Privy Council allows IoF to apply for chartered status

The institute hopes a decision can be made by the end of the year and has launched a consultation of members on the necessary changes to its constitution

Royal arms of the Privy Council
Royal arms of the Privy Council

The Privy Council has granted permission for the Institute of Fundraising to apply formally for chartered status.

In 2015, the IoF submitted an informal memorandum, the first part of its bid to become a chartered institute, but the process was halted by the Privy Council in the wake of the fundraising scandals.

In a statement made today, the IoF said it hoped the Privy Council would be able to make a decision by the end of the year, although Peter Lewis, the IoF’s chief executive, said it could take longer.

It has also launched a consultation of members on the changes to the IoF’s constitution that would be necessary to meet the requirements of chartered status. The consultation will run until June.

The IoF hopes to ratify the changes at its AGM in July and will then make a formal petition to the Privy Council, which will consult with various government departments before making a decision.

Lewis told Third Sector that having chartered status would provide "external public recognition of fundraising as a reputable profession".

He added that once the institute itself gained chartered status, "hopefully in due course we will be able to award chartered status to individual members who have the right level of skills and experience and show commitment to a high level of fundraising standards".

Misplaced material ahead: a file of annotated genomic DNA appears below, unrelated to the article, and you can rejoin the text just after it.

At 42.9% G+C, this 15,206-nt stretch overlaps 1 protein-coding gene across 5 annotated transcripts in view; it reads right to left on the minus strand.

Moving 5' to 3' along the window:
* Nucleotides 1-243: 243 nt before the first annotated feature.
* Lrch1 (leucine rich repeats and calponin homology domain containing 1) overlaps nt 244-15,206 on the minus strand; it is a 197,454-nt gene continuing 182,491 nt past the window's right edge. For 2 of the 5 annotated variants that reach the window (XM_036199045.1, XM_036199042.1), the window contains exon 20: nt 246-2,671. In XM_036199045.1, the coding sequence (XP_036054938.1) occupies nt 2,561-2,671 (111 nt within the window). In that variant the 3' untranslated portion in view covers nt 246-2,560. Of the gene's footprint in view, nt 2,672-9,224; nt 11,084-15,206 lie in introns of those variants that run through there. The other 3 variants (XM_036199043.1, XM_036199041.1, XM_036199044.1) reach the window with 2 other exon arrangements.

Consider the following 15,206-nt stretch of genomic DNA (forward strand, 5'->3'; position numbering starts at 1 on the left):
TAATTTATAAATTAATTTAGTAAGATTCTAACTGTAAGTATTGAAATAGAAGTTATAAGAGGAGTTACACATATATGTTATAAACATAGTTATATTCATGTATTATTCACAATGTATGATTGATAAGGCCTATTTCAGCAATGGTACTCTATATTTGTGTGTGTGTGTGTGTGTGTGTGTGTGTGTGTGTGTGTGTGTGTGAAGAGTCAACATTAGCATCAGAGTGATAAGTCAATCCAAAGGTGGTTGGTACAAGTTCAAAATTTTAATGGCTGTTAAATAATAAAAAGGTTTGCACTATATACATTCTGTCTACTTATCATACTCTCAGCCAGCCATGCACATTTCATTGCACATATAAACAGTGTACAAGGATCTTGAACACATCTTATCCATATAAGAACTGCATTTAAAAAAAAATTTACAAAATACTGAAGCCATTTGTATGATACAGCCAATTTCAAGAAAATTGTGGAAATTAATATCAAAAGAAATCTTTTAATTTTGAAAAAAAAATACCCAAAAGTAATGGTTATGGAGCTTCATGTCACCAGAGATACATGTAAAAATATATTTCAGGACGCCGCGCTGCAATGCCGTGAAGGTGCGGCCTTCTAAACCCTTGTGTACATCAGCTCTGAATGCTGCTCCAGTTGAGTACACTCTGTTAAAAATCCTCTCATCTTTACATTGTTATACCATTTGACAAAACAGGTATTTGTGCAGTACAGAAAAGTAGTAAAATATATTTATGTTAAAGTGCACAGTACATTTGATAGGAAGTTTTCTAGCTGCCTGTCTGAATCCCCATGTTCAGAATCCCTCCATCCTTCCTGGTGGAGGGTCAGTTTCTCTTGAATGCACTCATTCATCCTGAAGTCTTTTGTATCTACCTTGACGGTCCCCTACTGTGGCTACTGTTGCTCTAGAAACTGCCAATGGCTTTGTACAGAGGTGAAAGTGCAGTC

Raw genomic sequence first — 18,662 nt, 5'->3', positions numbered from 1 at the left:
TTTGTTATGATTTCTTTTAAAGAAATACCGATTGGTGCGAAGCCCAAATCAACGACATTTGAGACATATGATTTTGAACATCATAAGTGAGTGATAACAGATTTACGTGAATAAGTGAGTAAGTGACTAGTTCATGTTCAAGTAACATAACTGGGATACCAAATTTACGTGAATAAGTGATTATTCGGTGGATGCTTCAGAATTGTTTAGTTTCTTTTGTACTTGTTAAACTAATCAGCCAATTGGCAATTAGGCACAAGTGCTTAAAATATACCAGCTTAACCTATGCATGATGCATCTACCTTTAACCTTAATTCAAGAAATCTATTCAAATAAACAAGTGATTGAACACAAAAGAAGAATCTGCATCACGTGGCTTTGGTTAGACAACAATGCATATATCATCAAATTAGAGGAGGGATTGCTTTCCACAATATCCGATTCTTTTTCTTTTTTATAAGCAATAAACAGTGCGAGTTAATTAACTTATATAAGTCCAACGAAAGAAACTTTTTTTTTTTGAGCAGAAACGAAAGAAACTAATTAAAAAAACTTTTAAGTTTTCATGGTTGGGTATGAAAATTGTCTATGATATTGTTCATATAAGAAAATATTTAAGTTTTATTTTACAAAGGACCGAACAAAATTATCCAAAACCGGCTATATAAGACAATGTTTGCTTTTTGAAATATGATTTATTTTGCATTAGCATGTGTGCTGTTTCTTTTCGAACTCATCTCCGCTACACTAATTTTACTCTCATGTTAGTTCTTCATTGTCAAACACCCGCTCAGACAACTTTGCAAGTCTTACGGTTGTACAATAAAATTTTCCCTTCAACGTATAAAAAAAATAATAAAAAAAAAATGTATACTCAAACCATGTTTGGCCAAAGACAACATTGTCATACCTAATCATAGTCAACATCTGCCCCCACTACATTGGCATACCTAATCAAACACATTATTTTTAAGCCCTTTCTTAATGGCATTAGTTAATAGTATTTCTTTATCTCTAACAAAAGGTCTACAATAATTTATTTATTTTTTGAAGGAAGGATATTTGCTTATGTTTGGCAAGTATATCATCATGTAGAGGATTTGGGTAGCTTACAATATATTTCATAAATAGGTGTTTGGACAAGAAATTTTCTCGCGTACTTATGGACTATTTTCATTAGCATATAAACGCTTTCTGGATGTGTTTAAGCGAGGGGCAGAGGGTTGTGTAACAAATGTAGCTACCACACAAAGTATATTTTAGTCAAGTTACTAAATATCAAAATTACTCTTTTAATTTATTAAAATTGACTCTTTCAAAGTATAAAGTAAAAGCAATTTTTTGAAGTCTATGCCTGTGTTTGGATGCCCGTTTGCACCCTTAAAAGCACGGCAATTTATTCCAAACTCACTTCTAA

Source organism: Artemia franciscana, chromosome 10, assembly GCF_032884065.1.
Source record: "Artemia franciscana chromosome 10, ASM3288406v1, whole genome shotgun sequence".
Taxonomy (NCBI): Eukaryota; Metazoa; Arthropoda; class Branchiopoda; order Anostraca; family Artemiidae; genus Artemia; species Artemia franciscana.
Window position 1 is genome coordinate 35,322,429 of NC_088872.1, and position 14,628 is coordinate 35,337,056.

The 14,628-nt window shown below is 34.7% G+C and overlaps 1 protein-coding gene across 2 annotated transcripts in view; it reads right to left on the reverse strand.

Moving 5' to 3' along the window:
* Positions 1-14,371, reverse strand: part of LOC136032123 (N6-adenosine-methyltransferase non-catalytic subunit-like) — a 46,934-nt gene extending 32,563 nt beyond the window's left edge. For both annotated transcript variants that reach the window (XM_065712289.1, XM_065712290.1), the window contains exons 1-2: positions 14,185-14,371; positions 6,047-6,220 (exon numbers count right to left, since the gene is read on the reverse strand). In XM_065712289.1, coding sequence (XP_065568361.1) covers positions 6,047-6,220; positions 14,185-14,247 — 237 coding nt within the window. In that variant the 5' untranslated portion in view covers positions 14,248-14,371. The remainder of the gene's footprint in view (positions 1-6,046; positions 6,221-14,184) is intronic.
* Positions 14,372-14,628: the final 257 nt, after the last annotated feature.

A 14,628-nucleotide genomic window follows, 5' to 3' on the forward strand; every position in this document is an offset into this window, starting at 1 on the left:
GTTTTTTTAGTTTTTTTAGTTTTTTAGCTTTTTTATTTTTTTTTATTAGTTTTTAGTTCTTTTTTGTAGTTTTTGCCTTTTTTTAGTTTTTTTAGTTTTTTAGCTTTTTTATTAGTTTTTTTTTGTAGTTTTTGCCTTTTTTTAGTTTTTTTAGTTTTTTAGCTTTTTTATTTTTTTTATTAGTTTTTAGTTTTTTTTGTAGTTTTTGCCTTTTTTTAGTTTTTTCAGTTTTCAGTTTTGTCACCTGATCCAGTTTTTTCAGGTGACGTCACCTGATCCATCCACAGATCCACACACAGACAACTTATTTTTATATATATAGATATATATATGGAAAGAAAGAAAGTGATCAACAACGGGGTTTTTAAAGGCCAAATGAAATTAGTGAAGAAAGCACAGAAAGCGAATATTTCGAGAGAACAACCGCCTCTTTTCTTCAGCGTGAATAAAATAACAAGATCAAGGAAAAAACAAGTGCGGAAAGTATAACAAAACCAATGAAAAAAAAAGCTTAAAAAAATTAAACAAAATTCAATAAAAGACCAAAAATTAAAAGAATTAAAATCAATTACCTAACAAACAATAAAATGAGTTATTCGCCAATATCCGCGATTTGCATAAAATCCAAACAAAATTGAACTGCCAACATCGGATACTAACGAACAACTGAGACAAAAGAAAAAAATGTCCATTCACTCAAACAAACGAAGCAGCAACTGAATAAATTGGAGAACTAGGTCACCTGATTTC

He said: "This is a really big thing for the institute at 35 years old. This has been talked about since I came to the IoF more than seven years ago, so being able to move on to the next stage now is very exciting, for the institute and our members."

Alex Xavier, director of individual membership, compliance and professional development at the IoF, said: "Should we be granted chartered status as an institute, it will give much-deserved recognition and credibility to everyone in the profession."

He said that if the IoF was then able to award chartered status to individuals, it would be the "pinnacle in professional recognition of knowledge, skills and ethical standards in fundraising".

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